My work exists inside of three foundational frames. Frame one speaks to the study of the Black experience from past to present and beyond. History has a funny habit of repeating itself, being manipulated and presented differently than it occurred. The key variable of any history is the author. By hiring myself as author, I inherit the ability to influence other storytellers to add their own chapters.
Frame two is the act of elevating the medium of collage to its proper placement alongside painting, sculpture, and photography in the canon of fine art. My collages take several forms, from moving image to paper cuts, layered photographs and manipulated documents. The act of collaging is taking existing material and giving it new life; a practice I repeatedly apply both artistically and personally.
The compilation and presentation of these stories and collages become an act of archiving; the final frame of my work. These frames act like braids and weave together a rich tapestry that can last longer than human memory. As a descendant of slavery with no access to any familial lineage or history beyond my great grandmother, archiving the history of my family from this generation forward becomes crucial to the stories my family can tell later on down the line.
Tay Butler is a multi-disciplinarian artist based in Houston, Texas and working in Fayetteville, Arkansas. Currently an MFA candidate of the University of Arkansas’ Photography and Studio Art program, Tay graduated in May 2019 from the University of Houston with a Bachelors, Fine Art in Photography and Digital Media. Tay is consistently building a portfolio of 2D and video exhibitions as well as performances from Project Row Houses in Houston to Communication Gallery in Madison, Wisconsin.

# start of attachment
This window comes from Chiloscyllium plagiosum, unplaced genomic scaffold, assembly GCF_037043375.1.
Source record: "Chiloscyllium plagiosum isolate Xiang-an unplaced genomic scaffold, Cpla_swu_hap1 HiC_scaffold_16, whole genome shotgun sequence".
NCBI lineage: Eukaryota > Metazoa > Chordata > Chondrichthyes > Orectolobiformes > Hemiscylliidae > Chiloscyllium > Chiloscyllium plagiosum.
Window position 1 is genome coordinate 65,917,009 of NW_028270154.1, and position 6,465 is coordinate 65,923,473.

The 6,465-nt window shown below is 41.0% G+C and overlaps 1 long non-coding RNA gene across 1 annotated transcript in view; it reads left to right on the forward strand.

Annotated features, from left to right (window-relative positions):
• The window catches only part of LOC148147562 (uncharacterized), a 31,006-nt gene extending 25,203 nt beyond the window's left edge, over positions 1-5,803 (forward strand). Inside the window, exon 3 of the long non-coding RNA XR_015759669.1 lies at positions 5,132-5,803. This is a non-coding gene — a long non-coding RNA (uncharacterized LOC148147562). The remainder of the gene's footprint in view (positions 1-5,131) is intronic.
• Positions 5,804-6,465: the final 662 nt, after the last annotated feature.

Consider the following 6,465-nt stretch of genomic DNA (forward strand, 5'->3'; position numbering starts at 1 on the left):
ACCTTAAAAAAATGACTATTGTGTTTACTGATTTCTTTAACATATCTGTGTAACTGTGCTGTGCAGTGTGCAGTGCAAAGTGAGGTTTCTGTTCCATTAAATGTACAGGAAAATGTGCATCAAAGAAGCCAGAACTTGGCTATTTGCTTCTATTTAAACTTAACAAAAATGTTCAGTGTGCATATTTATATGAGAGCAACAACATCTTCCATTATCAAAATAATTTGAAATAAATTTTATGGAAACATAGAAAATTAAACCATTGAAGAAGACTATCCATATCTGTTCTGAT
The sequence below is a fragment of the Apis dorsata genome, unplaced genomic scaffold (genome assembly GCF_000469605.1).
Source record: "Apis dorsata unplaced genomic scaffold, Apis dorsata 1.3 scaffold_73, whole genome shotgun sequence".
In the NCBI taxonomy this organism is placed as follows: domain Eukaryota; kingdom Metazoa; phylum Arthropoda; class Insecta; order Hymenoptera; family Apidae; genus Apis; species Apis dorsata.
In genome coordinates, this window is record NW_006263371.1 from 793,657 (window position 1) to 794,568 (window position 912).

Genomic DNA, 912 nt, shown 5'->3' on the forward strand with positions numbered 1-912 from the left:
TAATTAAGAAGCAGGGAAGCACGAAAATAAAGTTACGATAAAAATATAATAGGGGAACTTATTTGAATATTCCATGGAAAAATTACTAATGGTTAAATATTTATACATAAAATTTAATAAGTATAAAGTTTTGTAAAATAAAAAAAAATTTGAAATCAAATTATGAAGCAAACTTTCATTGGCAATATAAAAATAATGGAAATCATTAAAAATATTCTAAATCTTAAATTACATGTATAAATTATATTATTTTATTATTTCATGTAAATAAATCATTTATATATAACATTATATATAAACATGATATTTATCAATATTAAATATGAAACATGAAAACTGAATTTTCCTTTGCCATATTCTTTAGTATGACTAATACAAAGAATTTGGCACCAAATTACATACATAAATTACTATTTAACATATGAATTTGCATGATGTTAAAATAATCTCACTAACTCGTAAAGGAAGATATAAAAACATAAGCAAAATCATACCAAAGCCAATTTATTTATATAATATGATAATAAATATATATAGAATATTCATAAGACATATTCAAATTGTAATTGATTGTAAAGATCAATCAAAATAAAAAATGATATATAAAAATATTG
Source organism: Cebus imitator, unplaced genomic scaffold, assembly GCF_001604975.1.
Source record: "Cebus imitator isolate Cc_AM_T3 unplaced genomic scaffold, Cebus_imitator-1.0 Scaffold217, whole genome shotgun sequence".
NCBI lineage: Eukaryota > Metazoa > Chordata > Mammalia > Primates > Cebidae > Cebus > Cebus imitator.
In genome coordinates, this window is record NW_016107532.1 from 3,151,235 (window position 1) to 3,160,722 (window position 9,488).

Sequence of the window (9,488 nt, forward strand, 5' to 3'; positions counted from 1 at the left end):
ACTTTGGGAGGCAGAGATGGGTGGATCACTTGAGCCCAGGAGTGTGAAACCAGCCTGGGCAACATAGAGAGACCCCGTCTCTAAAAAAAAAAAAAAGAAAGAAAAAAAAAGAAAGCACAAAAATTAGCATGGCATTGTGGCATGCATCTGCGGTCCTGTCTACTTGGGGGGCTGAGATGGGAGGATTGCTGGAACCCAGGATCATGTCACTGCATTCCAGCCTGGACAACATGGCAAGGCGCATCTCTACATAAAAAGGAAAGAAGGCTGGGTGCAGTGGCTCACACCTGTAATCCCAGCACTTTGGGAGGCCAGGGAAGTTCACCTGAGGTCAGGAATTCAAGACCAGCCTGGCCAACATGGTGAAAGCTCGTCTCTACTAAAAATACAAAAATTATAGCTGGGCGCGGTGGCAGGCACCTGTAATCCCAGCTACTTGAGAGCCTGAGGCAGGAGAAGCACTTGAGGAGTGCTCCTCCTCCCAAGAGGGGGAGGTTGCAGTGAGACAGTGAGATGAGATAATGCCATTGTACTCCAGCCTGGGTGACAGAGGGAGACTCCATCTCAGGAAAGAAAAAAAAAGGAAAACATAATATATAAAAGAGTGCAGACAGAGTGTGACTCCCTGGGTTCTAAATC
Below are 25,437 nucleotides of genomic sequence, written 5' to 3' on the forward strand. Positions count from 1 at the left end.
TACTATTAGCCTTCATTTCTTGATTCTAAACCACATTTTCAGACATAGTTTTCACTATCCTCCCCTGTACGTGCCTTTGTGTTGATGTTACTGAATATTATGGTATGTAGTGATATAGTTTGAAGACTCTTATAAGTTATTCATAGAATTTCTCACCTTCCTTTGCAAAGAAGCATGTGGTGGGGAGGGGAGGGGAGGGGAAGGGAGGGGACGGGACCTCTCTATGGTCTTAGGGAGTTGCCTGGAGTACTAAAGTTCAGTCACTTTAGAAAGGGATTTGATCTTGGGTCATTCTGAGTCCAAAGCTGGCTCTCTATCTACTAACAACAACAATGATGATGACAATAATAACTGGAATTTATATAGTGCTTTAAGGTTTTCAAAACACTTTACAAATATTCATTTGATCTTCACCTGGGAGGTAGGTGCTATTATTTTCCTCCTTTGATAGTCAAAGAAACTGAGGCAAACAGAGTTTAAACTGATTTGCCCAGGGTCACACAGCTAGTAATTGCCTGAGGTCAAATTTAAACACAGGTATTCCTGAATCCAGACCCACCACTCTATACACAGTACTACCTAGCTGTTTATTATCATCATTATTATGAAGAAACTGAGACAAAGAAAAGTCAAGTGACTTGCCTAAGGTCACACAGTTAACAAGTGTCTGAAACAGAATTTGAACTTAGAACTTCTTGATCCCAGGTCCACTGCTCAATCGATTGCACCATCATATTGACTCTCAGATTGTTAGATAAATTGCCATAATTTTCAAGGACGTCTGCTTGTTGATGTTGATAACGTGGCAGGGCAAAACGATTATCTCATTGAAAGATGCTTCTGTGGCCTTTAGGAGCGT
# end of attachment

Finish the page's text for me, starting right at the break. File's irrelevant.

Through a rich appreciation for Black history and visual arts, Tay retired from the US Army and abandoned a dream engineering career to find purpose, soon uncovering a deep love for photography. Studying the likes of Gordon Parks and Carrie Mae Weems led him to the work of his biggest influences, Lorna Simpson and Romare Bearden. It was there where his obsession with collage was born. He soon began combining his original photography of his native Milwaukee, Wisconsin with found imagery of Black people from a multitude of sources, completely reframing his memory of home and creating new stories balanced by historical context. Tay has showcased his historically-rich images and video through numerous exhibitions in and around Houston while building a solid presence through social media. When not visually exploring the past, present, and future, he is working on numerous projects for an assortment of collaborators.